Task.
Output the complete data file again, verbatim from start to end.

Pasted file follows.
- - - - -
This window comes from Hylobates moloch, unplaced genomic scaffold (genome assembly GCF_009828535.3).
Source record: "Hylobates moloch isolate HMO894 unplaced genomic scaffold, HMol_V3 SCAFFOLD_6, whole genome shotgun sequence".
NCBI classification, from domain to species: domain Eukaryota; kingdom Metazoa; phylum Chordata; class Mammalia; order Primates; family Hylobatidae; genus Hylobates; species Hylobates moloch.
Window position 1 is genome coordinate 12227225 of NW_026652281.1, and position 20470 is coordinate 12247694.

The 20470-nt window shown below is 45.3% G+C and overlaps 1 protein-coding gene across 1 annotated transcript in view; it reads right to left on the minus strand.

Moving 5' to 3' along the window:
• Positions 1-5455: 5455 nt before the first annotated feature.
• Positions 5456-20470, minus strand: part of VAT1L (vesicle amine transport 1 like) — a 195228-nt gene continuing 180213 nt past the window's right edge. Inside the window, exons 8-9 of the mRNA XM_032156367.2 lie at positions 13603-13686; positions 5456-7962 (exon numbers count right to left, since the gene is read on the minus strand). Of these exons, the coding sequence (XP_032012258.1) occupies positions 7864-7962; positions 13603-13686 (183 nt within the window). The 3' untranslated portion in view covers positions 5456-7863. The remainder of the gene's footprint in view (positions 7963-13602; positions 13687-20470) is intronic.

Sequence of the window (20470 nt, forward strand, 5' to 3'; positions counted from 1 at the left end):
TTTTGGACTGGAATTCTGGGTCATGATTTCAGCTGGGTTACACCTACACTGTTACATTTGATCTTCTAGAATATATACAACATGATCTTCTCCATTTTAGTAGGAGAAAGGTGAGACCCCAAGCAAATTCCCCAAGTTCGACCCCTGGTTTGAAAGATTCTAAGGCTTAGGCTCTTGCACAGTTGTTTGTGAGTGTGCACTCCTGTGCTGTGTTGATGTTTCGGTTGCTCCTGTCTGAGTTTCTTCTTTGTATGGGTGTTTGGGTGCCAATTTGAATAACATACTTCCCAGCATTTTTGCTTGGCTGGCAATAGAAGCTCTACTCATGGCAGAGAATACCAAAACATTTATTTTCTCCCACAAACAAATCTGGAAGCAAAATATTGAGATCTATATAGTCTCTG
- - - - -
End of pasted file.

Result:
This window comes from Hylobates moloch, unplaced genomic scaffold (genome assembly GCF_009828535.3).
Source record: "Hylobates moloch isolate HMO894 unplaced genomic scaffold, HMol_V3 SCAFFOLD_6, whole genome shotgun sequence".
NCBI classification, from domain to species: domain Eukaryota; kingdom Metazoa; phylum Chordata; class Mammalia; order Primates; family Hylobatidae; genus Hylobates; species Hylobates moloch.
Window position 1 is genome coordinate 12227225 of NW_026652281.1, and position 20470 is coordinate 12247694.

The 20470-nt window shown below is 45.3% G+C and overlaps 1 protein-coding gene across 1 annotated transcript in view; it reads right to left on the minus strand.

Moving 5' to 3' along the window:
• Positions 1-5455: 5455 nt before the first annotated feature.
• Positions 5456-20470, minus strand: part of VAT1L (vesicle amine transport 1 like) — a 195228-nt gene continuing 180213 nt past the window's right edge. Inside the window, exons 8-9 of the mRNA XM_032156367.2 lie at positions 13603-13686; positions 5456-7962 (exon numbers count right to left, since the gene is read on the minus strand). Of these exons, the coding sequence (XP_032012258.1) occupies positions 7864-7962; positions 13603-13686 (183 nt within the window). The 3' untranslated portion in view covers positions 5456-7863. The remainder of the gene's footprint in view (positions 7963-13602; positions 13687-20470) is intronic.

Sequence of the window (20470 nt, forward strand, 5' to 3'; positions counted from 1 at the left end):
TTTTGGACTGGAATTCTGGGTCATGATTTCAGCTGGGTTACACCTACACTGTTACATTTGATCTTCTAGAATATATACAACATGATCTTCTCCATTTTAGTAGGAGAAAGGTGAGACCCCAAGCAAATTCCCCAAGTTCGACCCCTGGTTTGAAAGATTCTAAGGCTTAGGCTCTTGCACAGTTGTTTGTGAGTGTGCACTCCTGTGCTGTGTTGATGTTTCGGTTGCTCCTGTCTGAGTTTCTTCTTTGTATGGGTGTTTGGGTGCCAATTTGAATAACATACTTCCCAGCATTTTTGCTTGGCTGGCAATAGAAGCTCTACTCATGGCAGAGAATACCAAAACATTTATTTTCTCCCACAAACAAATCTGGAAGCAAAATATTGAGATCTATATAGTCTCTG